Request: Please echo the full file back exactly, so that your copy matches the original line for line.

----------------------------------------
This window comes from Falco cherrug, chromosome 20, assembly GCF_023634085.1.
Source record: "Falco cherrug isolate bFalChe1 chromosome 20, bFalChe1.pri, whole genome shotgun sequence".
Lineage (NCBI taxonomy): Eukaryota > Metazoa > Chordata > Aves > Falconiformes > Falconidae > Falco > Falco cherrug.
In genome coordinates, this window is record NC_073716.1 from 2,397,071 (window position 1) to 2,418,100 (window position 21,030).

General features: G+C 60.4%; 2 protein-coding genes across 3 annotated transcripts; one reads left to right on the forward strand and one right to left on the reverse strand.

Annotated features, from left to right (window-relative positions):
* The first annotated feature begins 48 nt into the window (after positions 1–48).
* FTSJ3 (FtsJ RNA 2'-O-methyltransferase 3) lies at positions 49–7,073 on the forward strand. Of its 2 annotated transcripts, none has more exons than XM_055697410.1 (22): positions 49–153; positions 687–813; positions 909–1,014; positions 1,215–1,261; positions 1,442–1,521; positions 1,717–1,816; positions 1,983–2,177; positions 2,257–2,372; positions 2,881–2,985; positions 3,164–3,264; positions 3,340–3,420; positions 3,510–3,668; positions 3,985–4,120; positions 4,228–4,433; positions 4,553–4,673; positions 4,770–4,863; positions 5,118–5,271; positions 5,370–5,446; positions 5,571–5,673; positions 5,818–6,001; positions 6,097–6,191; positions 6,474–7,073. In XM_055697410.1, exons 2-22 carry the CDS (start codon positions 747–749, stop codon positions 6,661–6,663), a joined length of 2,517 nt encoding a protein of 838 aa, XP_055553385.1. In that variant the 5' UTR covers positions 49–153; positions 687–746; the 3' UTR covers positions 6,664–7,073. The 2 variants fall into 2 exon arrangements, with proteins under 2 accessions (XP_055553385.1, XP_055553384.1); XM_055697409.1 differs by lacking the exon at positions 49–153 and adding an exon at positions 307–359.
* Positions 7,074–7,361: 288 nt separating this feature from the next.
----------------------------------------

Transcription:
This window comes from Falco cherrug, chromosome 20, assembly GCF_023634085.1.
Source record: "Falco cherrug isolate bFalChe1 chromosome 20, bFalChe1.pri, whole genome shotgun sequence".
Lineage (NCBI taxonomy): Eukaryota > Metazoa > Chordata > Aves > Falconiformes > Falconidae > Falco > Falco cherrug.
In genome coordinates, this window is record NC_073716.1 from 2,397,071 (window position 1) to 2,418,100 (window position 21,030).

General features: G+C 60.4%; 2 protein-coding genes across 3 annotated transcripts; one reads left to right on the forward strand and one right to left on the reverse strand.

Annotated features, from left to right (window-relative positions):
* The first annotated feature begins 48 nt into the window (after positions 1–48).
* FTSJ3 (FtsJ RNA 2'-O-methyltransferase 3) lies at positions 49–7,073 on the forward strand. Of its 2 annotated transcripts, none has more exons than XM_055697410.1 (22): positions 49–153; positions 687–813; positions 909–1,014; positions 1,215–1,261; positions 1,442–1,521; positions 1,717–1,816; positions 1,983–2,177; positions 2,257–2,372; positions 2,881–2,985; positions 3,164–3,264; positions 3,340–3,420; positions 3,510–3,668; positions 3,985–4,120; positions 4,228–4,433; positions 4,553–4,673; positions 4,770–4,863; positions 5,118–5,271; positions 5,370–5,446; positions 5,571–5,673; positions 5,818–6,001; positions 6,097–6,191; positions 6,474–7,073. In XM_055697410.1, exons 2-22 carry the CDS (start codon positions 747–749, stop codon positions 6,661–6,663), a joined length of 2,517 nt encoding a protein of 838 aa, XP_055553385.1. In that variant the 5' UTR covers positions 49–153; positions 687–746; the 3' UTR covers positions 6,664–7,073. The 2 variants fall into 2 exon arrangements, with proteins under 2 accessions (XP_055553385.1, XP_055553384.1); XM_055697409.1 differs by lacking the exon at positions 49–153 and adding an exon at positions 307–359.
* Positions 7,074–7,361: 288 nt separating this feature from the next.